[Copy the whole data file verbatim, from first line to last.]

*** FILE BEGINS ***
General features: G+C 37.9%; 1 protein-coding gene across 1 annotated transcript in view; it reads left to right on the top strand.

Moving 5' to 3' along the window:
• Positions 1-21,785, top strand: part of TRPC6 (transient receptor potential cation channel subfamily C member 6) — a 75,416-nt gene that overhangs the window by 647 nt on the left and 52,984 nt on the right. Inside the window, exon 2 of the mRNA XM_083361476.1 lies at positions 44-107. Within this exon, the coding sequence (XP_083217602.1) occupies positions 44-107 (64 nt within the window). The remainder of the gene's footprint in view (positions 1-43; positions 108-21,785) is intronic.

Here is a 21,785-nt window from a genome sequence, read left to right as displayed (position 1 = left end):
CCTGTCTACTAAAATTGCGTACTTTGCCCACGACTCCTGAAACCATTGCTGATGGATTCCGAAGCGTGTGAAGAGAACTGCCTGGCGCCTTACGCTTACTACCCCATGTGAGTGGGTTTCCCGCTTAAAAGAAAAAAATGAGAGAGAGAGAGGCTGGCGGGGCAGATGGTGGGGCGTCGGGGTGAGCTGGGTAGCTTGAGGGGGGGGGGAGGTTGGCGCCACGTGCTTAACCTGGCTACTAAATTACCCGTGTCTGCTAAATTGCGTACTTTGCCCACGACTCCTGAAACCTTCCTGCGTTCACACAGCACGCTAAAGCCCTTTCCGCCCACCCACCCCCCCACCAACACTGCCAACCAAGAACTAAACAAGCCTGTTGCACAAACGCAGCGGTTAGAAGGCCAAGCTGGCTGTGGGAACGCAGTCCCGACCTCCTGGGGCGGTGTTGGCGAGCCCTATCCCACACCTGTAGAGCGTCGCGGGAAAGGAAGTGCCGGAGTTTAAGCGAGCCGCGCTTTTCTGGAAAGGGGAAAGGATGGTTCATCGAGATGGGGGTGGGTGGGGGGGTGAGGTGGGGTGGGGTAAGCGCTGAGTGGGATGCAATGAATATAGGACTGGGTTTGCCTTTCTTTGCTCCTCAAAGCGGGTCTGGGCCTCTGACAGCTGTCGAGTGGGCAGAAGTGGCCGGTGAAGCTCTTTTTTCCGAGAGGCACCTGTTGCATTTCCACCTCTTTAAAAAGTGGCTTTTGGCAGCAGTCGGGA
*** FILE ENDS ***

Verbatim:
General features: G+C 37.9%; 1 protein-coding gene across 1 annotated transcript in view; it reads left to right on the top strand.

Moving 5' to 3' along the window:
• Positions 1-21,785, top strand: part of TRPC6 (transient receptor potential cation channel subfamily C member 6) — a 75,416-nt gene that overhangs the window by 647 nt on the left and 52,984 nt on the right. Inside the window, exon 2 of the mRNA XM_083361476.1 lies at positions 44-107. Within this exon, the coding sequence (XP_083217602.1) occupies positions 44-107 (64 nt within the window). The remainder of the gene's footprint in view (positions 1-43; positions 108-21,785) is intronic.

Here is a 21,785-nt window from a genome sequence, read left to right as displayed (position 1 = left end):
CCTGTCTACTAAAATTGCGTACTTTGCCCACGACTCCTGAAACCATTGCTGATGGATTCCGAAGCGTGTGAAGAGAACTGCCTGGCGCCTTACGCTTACTACCCCATGTGAGTGGGTTTCCCGCTTAAAAGAAAAAAATGAGAGAGAGAGAGGCTGGCGGGGCAGATGGTGGGGCGTCGGGGTGAGCTGGGTAGCTTGAGGGGGGGGGGAGGTTGGCGCCACGTGCTTAACCTGGCTACTAAATTACCCGTGTCTGCTAAATTGCGTACTTTGCCCACGACTCCTGAAACCTTCCTGCGTTCACACAGCACGCTAAAGCCCTTTCCGCCCACCCACCCCCCCACCAACACTGCCAACCAAGAACTAAACAAGCCTGTTGCACAAACGCAGCGGTTAGAAGGCCAAGCTGGCTGTGGGAACGCAGTCCCGACCTCCTGGGGCGGTGTTGGCGAGCCCTATCCCACACCTGTAGAGCGTCGCGGGAAAGGAAGTGCCGGAGTTTAAGCGAGCCGCGCTTTTCTGGAAAGGGGAAAGGATGGTTCATCGAGATGGGGGTGGGTGGGGGGGTGAGGTGGGGTGGGGTAAGCGCTGAGTGGGATGCAATGAATATAGGACTGGGTTTGCCTTTCTTTGCTCCTCAAAGCGGGTCTGGGCCTCTGACAGCTGTCGAGTGGGCAGAAGTGGCCGGTGAAGCTCTTTTTTCCGAGAGGCACCTGTTGCATTTCCACCTCTTTAAAAAGTGGCTTTTGGCAGCAGTCGGGA